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Date: Tue, 24 Aug 2021 20:14:02 -0300
From: Jean Diogo <>
Subject: Possible memory leak on getspnam / getspnam_r


The function getspnam() and it's reentrant sister getspnam_r() do not clean
the content of allocated memory before returning to the user, resulting in
the leak of /etc/shadow content. In some cases this might be an issue.

>From my tests, it doesn't matter whether the user calls getspnam_r (which
buffer is controlled by the user) rather than getspnam, both functions
malloc the buffer on itself (apparently the heap pointer is stored on
<respbuf> in libc by _nss_files_getspnam_r from libnss) and does not zero
it before returning.

I understand that this may be a desired behavior, caching, however there
might be some situations where that's not desired and the user has no
control over this buffer.

Let me put ProFTPd as an example: it's daemon starts as root, when it
receives a connection it forks, opens all the files that it'll need, then
it calls getspnam with the provided FTP user to validate the provided
password. Later on it setreuid(nobody) abandoning root privileges [1]. Here
it doesn't matter whether it calls getspnam or getspnam_r, the malloced
buffer will remain on heap memory (and it's pointer in libc <buffer> and
<respbuf>, I suppose). So now the child process is running on a low
privileged user and has a copy of /etc/shadow on it's heap memory.
The vulnerability CVE-2020-9273 [2] (an use-after-free on heap) allowed me
to get RCE on ProFTPd, in an exploit I created last year. Additionally,
thanks to getspnam caching it is possible to read the root cryptogram (and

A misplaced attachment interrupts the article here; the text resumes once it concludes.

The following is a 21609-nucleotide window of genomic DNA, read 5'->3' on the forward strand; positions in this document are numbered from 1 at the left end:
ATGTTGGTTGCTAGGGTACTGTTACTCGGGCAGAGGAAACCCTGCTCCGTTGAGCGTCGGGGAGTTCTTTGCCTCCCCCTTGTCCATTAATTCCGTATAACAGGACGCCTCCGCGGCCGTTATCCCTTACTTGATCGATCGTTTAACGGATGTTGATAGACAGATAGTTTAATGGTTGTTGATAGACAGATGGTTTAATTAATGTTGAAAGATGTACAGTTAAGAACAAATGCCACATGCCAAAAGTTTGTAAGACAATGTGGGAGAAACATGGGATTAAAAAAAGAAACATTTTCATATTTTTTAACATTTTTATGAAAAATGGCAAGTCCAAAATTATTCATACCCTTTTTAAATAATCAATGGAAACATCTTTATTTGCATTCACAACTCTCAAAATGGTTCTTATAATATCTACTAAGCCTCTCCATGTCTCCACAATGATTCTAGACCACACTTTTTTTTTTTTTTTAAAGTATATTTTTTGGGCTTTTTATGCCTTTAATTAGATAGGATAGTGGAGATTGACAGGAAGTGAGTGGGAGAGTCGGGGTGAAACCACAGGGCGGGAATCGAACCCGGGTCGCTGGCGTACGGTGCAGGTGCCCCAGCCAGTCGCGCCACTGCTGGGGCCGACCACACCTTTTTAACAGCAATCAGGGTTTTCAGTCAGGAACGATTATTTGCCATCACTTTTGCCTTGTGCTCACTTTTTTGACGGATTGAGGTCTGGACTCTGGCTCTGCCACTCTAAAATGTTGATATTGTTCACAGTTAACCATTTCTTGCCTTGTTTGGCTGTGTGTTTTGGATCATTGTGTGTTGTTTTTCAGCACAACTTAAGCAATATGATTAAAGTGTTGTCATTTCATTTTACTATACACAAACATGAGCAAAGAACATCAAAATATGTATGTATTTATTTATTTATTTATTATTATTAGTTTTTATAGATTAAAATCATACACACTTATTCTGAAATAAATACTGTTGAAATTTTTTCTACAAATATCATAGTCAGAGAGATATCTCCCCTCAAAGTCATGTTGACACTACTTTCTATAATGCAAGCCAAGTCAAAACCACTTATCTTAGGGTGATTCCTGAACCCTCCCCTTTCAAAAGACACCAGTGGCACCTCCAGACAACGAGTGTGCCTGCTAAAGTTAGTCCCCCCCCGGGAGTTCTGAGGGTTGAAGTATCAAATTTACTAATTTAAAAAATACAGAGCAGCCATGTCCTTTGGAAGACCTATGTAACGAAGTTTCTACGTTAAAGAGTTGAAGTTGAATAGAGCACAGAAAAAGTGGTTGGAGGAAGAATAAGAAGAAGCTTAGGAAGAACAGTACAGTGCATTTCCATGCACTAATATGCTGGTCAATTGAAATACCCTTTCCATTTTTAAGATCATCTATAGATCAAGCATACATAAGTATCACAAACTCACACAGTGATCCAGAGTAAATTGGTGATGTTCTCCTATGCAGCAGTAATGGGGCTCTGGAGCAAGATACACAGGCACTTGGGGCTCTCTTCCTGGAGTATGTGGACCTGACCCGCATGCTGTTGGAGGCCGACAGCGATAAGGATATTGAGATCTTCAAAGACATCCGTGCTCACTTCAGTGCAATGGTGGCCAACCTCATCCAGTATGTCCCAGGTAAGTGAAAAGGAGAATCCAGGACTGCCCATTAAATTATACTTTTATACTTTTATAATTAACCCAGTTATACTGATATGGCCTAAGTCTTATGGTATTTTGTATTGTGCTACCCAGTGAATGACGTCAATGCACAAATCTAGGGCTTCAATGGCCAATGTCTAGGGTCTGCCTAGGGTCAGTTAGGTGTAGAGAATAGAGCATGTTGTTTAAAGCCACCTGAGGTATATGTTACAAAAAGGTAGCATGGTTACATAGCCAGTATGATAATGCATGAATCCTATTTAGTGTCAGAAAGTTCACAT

other users).

I'm not suggesting that ProFTPd architecture is correct [3]. The problem is
that even if ProFTPd calls getspnam_r it has no mechanism to zero the cache
before forking, since internal pointers are not known to the user (read

Thus, although caching is mostly required for performance, maybe this
(caching) should happen only on getspnam function but not on getspnam_r.
That's because on getspnam_r the user wants to have control over this
buffering, then the user has a way to clean up it's memory when this
caching is not desired.

Thanks guys, and sorry if I slipped into any concept.

[1] - ProFTPd opens root-writable-only files while running as root. I
understand that the permissions are validated during opening, so read /
write operations to duplicated file descriptors after fork are guaranteed
(thanks to Rick Altherr for pointing me out);
[2] - ;
[3] - It is a good programming practice to exec right after fork.

N.B.: Perhaps another option could be creating a function similar to
endspent but that not only close() /etc/shadow but also bzero() internal
allocated memory. Since endspent does not wipe memory it's very likely that
[gs]etpent family also have the same behavior (I didn't test all functions
from the manual, so there might be others in similar situations). Also,
from the tests I did I think getspent and getspnam share the same buffer.

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